THERMOFORM Plastics, what are they and why are we talking about them?
This month, we are upping our plastics recycling vocabulary. That clear plastic packaging for your berries, salad greens, cosmetics, toys, and clamshell to-go containers, is called thermoform plastic and its name comes from the way that it's made.
Thermoforming is a molding technique that results in a variety of highly usable plastic products. While thermoforming can apply to a variety of different plastics, we most often come across it in the form of Polyethylene terephthalate (PET) which is labeled as #1 plastic. This is the tricky part: Even though they are labeled as #1 plastic, they still may not be readily recycled and can lead to contamination of recyclable materials. PET Thermoform plastics do not belong in the recycling bin in Ontario County.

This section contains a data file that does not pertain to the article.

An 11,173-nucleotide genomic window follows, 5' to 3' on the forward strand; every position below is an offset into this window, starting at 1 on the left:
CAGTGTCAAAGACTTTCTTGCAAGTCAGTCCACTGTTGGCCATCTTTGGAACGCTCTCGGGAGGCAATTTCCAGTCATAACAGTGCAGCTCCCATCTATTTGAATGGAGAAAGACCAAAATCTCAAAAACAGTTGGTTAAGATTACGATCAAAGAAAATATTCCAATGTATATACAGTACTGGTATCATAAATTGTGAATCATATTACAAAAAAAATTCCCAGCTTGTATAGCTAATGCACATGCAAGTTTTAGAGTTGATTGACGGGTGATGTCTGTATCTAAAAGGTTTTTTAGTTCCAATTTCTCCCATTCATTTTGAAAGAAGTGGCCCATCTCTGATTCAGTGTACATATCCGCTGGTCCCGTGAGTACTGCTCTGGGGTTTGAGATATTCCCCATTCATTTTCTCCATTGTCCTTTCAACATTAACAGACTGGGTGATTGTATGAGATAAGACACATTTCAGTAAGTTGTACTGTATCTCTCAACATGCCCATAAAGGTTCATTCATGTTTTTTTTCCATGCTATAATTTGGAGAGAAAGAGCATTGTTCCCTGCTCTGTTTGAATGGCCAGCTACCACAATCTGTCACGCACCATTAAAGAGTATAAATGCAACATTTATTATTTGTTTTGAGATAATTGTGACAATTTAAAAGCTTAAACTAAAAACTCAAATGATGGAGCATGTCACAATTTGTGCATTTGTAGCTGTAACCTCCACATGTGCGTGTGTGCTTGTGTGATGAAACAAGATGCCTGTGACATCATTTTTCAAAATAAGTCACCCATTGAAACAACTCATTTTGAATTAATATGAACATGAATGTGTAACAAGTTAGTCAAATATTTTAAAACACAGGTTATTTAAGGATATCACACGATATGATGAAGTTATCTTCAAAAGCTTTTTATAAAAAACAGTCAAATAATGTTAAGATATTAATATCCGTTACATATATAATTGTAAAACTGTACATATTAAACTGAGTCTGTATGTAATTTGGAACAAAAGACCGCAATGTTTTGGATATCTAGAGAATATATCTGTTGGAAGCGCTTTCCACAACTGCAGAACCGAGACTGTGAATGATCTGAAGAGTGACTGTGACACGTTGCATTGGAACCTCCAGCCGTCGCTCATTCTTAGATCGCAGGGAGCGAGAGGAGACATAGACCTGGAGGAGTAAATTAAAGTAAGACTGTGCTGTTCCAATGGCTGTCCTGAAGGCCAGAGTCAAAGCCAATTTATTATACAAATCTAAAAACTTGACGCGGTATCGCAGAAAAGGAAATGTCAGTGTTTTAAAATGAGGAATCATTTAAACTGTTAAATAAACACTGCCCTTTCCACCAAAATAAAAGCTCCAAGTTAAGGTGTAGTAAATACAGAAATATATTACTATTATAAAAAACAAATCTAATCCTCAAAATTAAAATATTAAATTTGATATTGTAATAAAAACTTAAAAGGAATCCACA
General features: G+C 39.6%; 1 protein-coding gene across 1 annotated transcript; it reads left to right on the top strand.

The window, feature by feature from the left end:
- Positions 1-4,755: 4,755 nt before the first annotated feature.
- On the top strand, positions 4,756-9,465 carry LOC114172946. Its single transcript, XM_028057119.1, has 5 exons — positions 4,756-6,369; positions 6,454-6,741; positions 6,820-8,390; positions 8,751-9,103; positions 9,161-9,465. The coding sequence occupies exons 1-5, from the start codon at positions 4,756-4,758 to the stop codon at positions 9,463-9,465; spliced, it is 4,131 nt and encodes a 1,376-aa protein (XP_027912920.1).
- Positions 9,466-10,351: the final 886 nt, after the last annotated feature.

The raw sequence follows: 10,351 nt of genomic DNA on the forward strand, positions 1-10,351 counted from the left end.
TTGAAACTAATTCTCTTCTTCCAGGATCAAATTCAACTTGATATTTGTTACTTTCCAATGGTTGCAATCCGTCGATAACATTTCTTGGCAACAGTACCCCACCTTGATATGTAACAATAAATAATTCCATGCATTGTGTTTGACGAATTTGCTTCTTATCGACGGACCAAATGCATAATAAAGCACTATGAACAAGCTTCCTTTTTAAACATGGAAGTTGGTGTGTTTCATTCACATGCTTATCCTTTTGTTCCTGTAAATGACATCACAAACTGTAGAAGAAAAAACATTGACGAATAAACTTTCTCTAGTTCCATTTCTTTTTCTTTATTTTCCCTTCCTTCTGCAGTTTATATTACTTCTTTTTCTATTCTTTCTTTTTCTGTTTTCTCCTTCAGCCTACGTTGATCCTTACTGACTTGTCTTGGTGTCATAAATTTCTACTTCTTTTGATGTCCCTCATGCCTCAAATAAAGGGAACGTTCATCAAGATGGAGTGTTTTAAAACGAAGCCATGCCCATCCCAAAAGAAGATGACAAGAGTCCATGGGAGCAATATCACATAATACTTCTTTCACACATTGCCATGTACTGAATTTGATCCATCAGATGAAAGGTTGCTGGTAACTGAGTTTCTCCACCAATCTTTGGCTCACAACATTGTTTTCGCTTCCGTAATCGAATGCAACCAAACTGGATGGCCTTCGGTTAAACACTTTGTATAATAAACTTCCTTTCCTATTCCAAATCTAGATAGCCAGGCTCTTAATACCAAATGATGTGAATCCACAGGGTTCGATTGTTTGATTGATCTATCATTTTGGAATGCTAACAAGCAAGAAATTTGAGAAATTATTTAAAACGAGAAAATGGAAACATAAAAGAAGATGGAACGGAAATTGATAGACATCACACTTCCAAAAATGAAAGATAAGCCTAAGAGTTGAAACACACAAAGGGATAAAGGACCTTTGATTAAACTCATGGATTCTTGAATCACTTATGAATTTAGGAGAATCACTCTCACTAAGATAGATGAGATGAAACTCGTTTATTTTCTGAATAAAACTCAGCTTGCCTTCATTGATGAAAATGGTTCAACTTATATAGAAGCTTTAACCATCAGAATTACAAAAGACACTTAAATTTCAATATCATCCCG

Why are PET thermoplastics not (readily) recyclable with other PET plastic bottles? In short, PET thermoforms behave differently than bottles as a result of some basic properties of the thermoform material.
Currently, in the recycling markets across the US and Canada, there is a 5-10% thermoform threshold in place. This means that for every bale of recyclable plastic, depending on the buyer, only 5-10% of it can be thermoform plastics. If the amount of thermoforms goes beyond this number, the bale is at risk of being discarded in the trash instead of moving along in the process to continue being recycled.